Paulina Cameron, CEO of the Forum for Women Entrepreneurs, speaks to B.C. Tech Summit in Vancouver. (B.C. government)

Premier John Horgan calls for high-tech investment to boost B.C. economy

New economy has grown to 10,000 companies, 114,000 B.C. jobs

Premier John Horgan made his pitch for new investment at the annual B.C. Tech Summit in Vancouver Tuesday, describing B.C. as a key part of the “Cascadia corridor” of North America that is leading the world in creating the new economy.

“I know the brains in this room are ready to go,” Horgan told the annual event at the Vancouver Convention Centre. “I know the capital that’s assembled in this room is ready to go. The function and format here allows brains and capital to come together. I hope there are a few deals done, and I’m looking at some of the bigger investors in the front row, over the next couple of days.”

Horgan said there are more than 10,000 technology companies in B.C. now, providing 114,000 well-paid jobs.

“Just in the past year another 6,000 tech jobs have been added, and we have as you all know the lowest unemployment rate in the country,” he said.

The B.C. Tech Summit continues until Wednesday, with networking sessions and workshops on diverse topics such as artificial intelligence, the emerging “bioeconomy” and agricultural innovation and a job fair.

Horgan emphasized that the technology revolution extends beyond the urban soutwest of B.C. He highlighted a sawmill property in the Kootenays being converted into a rural technology centre.

READ MORE: Former B.C. mill town eyed for data hub

READ MORE: B.C. offers to work with U.S. states on time shift

Spreading the technology wealth requires investment, such as last week’s announcement of $50 million in high-speed internet service for people in 200 rural and Indigenous communities. It’s the second phase of the province’s latest internet program, now taking applications from communities.

Horgan touched on his effort to network with the western states of Washington, Oregon and California on technology development and making daylight saving time standard all year round. He noted that he has become a “CNN junkie” and saw U.S. President Donald Trump endorse the idea of scrapping seasonal time shifts.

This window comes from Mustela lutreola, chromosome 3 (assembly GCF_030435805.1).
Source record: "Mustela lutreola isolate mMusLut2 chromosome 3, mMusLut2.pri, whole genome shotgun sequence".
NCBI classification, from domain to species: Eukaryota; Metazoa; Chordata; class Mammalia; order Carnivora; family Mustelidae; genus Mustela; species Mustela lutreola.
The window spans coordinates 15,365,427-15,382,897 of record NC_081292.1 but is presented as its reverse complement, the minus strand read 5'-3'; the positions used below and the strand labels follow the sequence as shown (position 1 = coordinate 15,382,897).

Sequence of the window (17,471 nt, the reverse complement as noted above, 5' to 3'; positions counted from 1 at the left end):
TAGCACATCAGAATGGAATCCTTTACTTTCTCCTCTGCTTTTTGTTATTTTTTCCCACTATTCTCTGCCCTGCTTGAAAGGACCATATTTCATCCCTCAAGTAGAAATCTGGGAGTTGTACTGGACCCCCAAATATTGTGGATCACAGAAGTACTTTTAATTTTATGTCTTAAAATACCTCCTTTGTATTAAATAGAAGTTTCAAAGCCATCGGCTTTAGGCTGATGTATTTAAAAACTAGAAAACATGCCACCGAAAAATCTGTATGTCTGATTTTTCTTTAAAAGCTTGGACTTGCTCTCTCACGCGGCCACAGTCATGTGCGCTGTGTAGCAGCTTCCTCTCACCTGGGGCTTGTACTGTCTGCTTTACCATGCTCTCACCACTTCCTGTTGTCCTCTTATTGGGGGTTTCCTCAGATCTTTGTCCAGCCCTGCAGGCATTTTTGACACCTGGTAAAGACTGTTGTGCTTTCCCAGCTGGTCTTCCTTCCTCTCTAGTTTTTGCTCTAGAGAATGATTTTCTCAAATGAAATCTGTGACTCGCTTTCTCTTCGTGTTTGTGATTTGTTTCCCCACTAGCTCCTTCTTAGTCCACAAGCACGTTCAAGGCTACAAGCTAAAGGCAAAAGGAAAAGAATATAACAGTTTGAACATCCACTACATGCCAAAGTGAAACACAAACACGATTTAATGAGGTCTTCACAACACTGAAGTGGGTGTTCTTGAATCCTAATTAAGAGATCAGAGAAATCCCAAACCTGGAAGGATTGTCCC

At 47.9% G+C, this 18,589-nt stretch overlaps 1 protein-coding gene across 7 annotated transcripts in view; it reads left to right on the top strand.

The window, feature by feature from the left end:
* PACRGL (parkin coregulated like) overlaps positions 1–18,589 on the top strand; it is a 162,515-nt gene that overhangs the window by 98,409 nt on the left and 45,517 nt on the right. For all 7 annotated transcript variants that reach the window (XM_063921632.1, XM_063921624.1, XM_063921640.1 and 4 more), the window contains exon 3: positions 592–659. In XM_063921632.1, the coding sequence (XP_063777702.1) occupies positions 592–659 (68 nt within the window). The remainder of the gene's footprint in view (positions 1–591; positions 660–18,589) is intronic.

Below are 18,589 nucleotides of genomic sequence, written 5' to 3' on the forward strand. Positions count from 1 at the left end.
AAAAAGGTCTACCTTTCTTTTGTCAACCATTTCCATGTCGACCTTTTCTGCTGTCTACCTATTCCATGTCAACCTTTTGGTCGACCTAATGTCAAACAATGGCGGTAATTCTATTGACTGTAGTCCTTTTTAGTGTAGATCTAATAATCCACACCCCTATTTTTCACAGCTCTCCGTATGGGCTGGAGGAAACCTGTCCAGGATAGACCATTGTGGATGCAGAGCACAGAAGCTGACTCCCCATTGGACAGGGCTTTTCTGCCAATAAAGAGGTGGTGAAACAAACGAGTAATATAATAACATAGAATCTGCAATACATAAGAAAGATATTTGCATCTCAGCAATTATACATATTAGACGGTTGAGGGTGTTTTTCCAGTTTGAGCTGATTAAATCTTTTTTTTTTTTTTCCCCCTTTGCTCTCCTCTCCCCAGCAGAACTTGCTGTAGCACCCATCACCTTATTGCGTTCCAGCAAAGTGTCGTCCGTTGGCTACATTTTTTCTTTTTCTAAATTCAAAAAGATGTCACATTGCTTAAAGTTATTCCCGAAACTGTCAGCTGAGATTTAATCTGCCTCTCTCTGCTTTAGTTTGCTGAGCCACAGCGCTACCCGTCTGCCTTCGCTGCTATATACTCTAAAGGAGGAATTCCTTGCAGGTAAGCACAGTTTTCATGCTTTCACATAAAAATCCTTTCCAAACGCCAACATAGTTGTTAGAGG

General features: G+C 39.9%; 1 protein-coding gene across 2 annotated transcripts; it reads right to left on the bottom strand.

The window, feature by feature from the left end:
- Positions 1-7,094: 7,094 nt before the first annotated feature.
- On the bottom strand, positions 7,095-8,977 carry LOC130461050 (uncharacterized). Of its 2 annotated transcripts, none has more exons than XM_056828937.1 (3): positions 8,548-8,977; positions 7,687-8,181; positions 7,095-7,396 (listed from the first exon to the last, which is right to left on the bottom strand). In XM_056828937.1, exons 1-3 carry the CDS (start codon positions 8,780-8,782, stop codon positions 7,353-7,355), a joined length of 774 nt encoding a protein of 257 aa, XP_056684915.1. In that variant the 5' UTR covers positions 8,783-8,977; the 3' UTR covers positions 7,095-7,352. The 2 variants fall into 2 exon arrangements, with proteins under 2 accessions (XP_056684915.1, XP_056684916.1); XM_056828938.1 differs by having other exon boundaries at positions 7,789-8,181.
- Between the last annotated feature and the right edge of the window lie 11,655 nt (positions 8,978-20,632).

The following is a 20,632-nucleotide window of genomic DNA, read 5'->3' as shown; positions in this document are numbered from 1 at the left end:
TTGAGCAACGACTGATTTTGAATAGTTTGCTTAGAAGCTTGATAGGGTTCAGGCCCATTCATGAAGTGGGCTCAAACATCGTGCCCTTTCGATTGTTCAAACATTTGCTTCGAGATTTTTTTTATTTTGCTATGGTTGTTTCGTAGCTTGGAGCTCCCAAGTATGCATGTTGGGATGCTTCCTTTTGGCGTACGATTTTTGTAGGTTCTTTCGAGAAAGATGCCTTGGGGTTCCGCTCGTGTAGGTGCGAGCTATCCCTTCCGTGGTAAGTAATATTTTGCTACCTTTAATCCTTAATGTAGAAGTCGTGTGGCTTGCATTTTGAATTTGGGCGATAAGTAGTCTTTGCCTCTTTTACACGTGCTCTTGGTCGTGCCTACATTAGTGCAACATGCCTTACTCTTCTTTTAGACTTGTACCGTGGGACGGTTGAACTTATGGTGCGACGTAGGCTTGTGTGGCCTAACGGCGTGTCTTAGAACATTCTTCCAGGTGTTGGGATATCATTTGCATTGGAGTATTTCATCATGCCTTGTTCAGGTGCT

Horgan said he also listened with interest to the new governor of California, Gavin Newsom, speaking about the “Cascadia corridor” leading the world into a new economy.

“To establish those relationships north-south is as important to British Columbians as those that bound us together east-west since Confederation,” Horgan said.


@tomfletcherbc
tfletcher@blackpress.ca

Like us on Facebook and follow us on Twitter.

Just Posted

Boon Docs, life as a rural doctor tickles the funny bone

Haida Gwaii’s Caroline Shooner draws observations from the medical field

President and CEO leaving Coast Mountain College

Burt will say goodbye to CMNT come September

Marathon day on Haida Gwaii

Totem to Totem race looks to set another participation record

World’s largest animal spotted off coast of Haida Gwaii

Fisheries and Oceans Canada spotted the animal during their Science At-Sea mission

Two monumental poles return home to Haida Gwaii

The artifacts ended up in Vancouver by being taken, appropriated, stolen, or sold through the years

Rich the Vegan scoots across Canada for the animals

Rich Adams is riding his push scooter across Canada to bring awareness to the dog meat trade in Asia

A year later, ceremony commemorates victims of the Danforth shooting

It’s the one-year anniversary of when a man opened fire along the bustling street before shooting and killing himself

Japanese Canadians call on B.C. to go beyond mere apology for historic racism

The federal government apologized in 1988 for its racism against ‘enemy aliens’

B.C. VIEWS: NDP pushes ahead with Crown forest redistribution

This isn’t the time for a radical Indigenous rights agenda

Two dead in two-vehicle crash between Revelstoke and Golden

RCMP are investigating the cause of the crash

Ottawa fights planned class action against RCMP for bullying, intimidation

The current case is more general, applying to employees, including men, who worked for the RCMP

Alberta judge denies B.C.’s bid to block ‘Turn Off the Taps’ bill

He said the proper venue for the disagreement is Federal Court

Most Read